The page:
For generations, scientists have worked to understand the cell down to its smallest components. Today researchers in the fields of genomics, proteomics, transcriptomics and metabolomics seek to understand the cell as a whole, in all its complexity.
Elbert Branscomb, associate director of the Biology and Biotechnology Research Program at Lawrence
Livermore National Laboratory, likens cells to small cities.
"Think of a cell as the whole city of Chicago, at rush hour, busily making another Chicago," says Branscomb,
who is also a member of the UC Davis Integrated Cancer Research Program.
The mind spins at the immensity of the challenge: Each human cell has at its disposal about 30,000 genes,
the sum of the human genome. Together these genes are capable of producing, via a manufacturing process
known as transcription, perhaps 100,000 different proteins. It's the proteins that carry out the cell's
work, or metabolism. How many byproducts of metabolism there are the metabolites is unknown;
a common estimate is 3,000.
For cancer research, the implications are tremendous. "We are moving towards an understanding of
cancer that will enable us to tailor-make the optimal treatment for each person," says Hsing-Jien
Kung, deputy director of the UC Davis Cancer
Center and director of its basic science program. "This university has made a tremendous, multidisciplinary
commitment to this revolution, and we are leading the way into the future."
A dramatic convergence of new developments fueled the 'omics revolution. Foremost was the mapping of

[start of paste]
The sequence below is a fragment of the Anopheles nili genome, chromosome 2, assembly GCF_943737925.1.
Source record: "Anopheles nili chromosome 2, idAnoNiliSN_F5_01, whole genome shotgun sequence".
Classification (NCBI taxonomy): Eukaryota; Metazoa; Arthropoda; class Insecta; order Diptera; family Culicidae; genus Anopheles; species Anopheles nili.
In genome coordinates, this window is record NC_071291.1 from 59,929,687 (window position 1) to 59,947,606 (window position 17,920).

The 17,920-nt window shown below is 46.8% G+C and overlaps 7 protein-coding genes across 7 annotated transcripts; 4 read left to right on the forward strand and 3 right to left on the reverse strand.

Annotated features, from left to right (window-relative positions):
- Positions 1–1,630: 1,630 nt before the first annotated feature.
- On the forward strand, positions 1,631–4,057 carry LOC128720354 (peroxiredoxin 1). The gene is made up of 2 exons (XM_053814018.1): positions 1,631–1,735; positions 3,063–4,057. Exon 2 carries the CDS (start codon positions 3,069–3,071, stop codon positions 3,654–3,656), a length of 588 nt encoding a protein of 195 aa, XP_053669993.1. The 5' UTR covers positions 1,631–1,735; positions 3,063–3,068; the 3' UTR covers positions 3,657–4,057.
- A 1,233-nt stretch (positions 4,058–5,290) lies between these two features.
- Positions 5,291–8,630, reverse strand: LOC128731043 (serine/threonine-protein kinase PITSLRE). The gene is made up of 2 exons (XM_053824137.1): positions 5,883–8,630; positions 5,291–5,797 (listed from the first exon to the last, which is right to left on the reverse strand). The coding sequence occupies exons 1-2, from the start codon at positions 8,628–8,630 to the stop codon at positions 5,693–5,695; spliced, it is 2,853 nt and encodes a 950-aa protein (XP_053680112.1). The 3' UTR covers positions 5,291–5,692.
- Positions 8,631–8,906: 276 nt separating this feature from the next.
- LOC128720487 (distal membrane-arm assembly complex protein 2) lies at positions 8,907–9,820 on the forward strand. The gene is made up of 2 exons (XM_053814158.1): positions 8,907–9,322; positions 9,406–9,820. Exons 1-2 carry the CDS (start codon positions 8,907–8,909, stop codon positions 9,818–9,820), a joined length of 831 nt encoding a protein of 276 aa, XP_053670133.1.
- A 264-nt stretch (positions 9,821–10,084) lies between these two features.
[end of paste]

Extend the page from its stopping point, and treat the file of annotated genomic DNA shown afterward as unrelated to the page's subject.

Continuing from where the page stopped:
the human genome, followed closely by gene-array analysis. This powerful new technology allows scientists
to sequence thousands of genes at a time in a matter of days. Once-formidable tasks, like pinpointing
the genetic differences between two populations with and without a certain cancer, for example
today are commonplace.
At the same time, old tools have become super-efficient. Less than a generation ago, mass spectrometry
could screen for 20 metabolites in a milliliter of urine or blood. The newest machines can screen for
thousands in a sample as small as 1/1,000th of a milliliter.
But Branscomb says the biggest factor driving the 'omics revolution is a new mindset. "The most important
lesson we've learned from the genomics revolution is that it is often as easy to measure many things as
to measure one thing," he says. "Now that we have the capacity to do mass analysis, we are approaching,
systematically, problems that were unthinkable just three to four years ago."
Like using genomics, proteomics, transcriptomics and metabolomics to develop a unique fingerprint for
each individual. With this information, scientists look forward to the day they will be able to predict
an individual's propensity to develop cancer or a cancer patient's response to a certain therapy. Doing
so will make cancer a controllable, if not a preventable, disease.